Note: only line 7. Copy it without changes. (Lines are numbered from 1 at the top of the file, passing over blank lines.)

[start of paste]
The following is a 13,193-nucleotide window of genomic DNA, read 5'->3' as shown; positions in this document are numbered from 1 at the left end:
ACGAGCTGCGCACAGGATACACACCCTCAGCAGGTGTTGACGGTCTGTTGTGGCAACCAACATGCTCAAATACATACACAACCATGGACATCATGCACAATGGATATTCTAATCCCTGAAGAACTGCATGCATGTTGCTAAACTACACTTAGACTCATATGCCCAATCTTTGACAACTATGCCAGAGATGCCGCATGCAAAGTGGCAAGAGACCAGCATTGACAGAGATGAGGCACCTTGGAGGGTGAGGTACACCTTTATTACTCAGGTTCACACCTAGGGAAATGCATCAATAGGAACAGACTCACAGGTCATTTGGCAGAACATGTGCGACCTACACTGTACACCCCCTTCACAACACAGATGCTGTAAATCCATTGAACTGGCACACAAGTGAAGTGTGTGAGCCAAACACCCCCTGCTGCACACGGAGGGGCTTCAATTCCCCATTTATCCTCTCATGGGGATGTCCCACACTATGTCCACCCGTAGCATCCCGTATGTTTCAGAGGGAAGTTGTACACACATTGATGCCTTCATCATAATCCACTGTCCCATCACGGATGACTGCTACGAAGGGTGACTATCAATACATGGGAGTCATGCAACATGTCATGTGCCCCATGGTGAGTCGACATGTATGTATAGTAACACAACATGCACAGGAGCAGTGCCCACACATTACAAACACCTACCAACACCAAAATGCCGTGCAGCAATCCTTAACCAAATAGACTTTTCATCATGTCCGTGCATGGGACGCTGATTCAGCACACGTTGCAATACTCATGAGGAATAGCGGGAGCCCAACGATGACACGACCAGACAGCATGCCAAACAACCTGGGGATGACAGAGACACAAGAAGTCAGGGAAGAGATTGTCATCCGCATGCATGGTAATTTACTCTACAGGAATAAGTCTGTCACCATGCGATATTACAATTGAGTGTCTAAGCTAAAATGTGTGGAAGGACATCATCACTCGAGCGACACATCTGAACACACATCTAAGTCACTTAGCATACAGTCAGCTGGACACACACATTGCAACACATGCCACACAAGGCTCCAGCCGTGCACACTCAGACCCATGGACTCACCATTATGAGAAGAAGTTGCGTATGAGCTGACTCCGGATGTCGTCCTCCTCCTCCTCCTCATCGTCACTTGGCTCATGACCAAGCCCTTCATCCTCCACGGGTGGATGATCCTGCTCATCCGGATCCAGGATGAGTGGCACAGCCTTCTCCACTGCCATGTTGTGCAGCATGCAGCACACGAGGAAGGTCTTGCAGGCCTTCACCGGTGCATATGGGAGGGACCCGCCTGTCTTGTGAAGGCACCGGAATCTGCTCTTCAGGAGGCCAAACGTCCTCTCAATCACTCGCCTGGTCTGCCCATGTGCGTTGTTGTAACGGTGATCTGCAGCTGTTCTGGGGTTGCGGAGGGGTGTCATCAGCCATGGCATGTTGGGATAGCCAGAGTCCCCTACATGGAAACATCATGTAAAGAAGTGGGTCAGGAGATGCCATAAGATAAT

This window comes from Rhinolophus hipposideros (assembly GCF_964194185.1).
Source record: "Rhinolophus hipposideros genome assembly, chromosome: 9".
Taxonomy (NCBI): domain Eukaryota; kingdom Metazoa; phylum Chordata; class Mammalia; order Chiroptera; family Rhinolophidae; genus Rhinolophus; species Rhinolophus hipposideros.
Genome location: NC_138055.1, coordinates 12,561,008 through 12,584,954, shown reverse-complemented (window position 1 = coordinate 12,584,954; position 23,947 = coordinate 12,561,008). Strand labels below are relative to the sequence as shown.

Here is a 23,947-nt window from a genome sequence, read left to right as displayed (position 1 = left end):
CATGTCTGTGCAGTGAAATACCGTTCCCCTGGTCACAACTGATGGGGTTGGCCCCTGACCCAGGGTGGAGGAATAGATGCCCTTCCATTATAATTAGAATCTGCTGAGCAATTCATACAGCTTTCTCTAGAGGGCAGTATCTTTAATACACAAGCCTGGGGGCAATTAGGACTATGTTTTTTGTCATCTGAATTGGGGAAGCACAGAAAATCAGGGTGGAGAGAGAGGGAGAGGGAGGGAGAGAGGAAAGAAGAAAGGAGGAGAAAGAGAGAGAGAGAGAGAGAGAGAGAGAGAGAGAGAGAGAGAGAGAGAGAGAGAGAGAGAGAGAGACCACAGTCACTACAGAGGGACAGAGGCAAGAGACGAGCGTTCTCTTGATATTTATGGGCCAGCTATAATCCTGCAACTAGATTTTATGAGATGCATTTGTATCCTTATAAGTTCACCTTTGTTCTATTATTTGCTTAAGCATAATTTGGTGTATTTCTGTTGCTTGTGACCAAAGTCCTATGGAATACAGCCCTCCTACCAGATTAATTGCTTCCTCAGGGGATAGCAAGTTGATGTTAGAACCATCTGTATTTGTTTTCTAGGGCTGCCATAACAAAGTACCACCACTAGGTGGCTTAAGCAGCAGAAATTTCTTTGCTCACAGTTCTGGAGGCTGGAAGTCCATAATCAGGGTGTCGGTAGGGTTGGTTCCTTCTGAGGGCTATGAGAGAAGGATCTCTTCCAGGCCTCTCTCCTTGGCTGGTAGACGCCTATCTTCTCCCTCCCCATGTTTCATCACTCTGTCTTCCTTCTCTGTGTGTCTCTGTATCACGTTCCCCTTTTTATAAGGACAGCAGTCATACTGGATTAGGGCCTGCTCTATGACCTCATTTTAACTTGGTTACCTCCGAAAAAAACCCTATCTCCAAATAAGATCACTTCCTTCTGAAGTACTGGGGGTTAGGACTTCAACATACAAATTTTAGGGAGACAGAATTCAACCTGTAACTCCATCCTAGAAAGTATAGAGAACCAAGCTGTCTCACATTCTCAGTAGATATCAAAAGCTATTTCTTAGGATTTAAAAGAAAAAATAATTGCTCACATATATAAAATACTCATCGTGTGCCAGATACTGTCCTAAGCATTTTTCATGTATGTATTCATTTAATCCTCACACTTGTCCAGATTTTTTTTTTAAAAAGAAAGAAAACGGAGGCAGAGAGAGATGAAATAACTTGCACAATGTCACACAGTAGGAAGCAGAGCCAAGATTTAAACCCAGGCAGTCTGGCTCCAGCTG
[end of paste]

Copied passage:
Here is a 23,947-nt window from a genome sequence, read left to right as displayed (position 1 = left end):